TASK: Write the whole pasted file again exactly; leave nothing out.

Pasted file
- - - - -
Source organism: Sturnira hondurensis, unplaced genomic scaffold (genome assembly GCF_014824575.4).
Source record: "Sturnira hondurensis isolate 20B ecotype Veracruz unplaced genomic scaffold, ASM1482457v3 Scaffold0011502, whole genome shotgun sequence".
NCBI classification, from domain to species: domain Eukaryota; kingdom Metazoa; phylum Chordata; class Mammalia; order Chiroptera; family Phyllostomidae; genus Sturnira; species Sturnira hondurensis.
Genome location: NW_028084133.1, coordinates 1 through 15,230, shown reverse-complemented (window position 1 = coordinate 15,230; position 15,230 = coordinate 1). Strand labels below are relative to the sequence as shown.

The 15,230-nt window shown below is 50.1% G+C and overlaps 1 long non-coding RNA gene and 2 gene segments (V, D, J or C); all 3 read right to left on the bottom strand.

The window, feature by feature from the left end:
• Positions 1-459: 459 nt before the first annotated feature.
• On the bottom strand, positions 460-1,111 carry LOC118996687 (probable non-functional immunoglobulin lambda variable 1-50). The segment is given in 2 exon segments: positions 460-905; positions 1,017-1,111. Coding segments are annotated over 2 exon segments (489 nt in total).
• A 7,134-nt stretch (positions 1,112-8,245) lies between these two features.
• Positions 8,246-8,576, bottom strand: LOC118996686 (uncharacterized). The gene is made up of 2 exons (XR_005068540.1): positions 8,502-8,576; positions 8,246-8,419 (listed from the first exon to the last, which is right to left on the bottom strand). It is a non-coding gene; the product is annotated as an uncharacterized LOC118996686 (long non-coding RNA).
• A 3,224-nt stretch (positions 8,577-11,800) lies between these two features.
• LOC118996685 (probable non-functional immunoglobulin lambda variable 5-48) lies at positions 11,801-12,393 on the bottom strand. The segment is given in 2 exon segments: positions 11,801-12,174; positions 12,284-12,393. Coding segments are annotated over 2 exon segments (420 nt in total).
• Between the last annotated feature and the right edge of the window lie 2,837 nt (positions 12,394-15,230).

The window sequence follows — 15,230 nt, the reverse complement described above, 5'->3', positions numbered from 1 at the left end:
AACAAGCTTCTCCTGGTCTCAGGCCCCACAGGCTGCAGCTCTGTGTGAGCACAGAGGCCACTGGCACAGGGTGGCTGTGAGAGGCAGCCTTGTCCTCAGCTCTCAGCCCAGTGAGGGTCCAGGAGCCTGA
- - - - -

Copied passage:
Source organism: Sturnira hondurensis, unplaced genomic scaffold (genome assembly GCF_014824575.4).
Source record: "Sturnira hondurensis isolate 20B ecotype Veracruz unplaced genomic scaffold, ASM1482457v3 Scaffold0011502, whole genome shotgun sequence".
NCBI classification, from domain to species: domain Eukaryota; kingdom Metazoa; phylum Chordata; class Mammalia; order Chiroptera; family Phyllostomidae; genus Sturnira; species Sturnira hondurensis.
Genome location: NW_028084133.1, coordinates 1 through 15,230, shown reverse-complemented (window position 1 = coordinate 15,230; position 15,230 = coordinate 1). Strand labels below are relative to the sequence as shown.

The 15,230-nt window shown below is 50.1% G+C and overlaps 1 long non-coding RNA gene and 2 gene segments (V, D, J or C); all 3 read right to left on the bottom strand.

The window, feature by feature from the left end:
• Positions 1-459: 459 nt before the first annotated feature.
• On the bottom strand, positions 460-1,111 carry LOC118996687 (probable non-functional immunoglobulin lambda variable 1-50). The segment is given in 2 exon segments: positions 460-905; positions 1,017-1,111. Coding segments are annotated over 2 exon segments (489 nt in total).
• A 7,134-nt stretch (positions 1,112-8,245) lies between these two features.
• Positions 8,246-8,576, bottom strand: LOC118996686 (uncharacterized). The gene is made up of 2 exons (XR_005068540.1): positions 8,502-8,576; positions 8,246-8,419 (listed from the first exon to the last, which is right to left on the bottom strand). It is a non-coding gene; the product is annotated as an uncharacterized LOC118996686 (long non-coding RNA).
• A 3,224-nt stretch (positions 8,577-11,800) lies between these two features.
• LOC118996685 (probable non-functional immunoglobulin lambda variable 5-48) lies at positions 11,801-12,393 on the bottom strand. The segment is given in 2 exon segments: positions 11,801-12,174; positions 12,284-12,393. Coding segments are annotated over 2 exon segments (420 nt in total).
• Between the last annotated feature and the right edge of the window lie 2,837 nt (positions 12,394-15,230).

The window sequence follows — 15,230 nt, the reverse complement described above, 5'->3', positions numbered from 1 at the left end:
AACAAGCTTCTCCTGGTCTCAGGCCCCACAGGCTGCAGCTCTGTGTGAGCACAGAGGCCACTGGCACAGGGTGGCTGTGAGAGGCAGCCTTGTCCTCAGCTCTCAGCCCAGTGAGGGTCCAGGAGCCTGA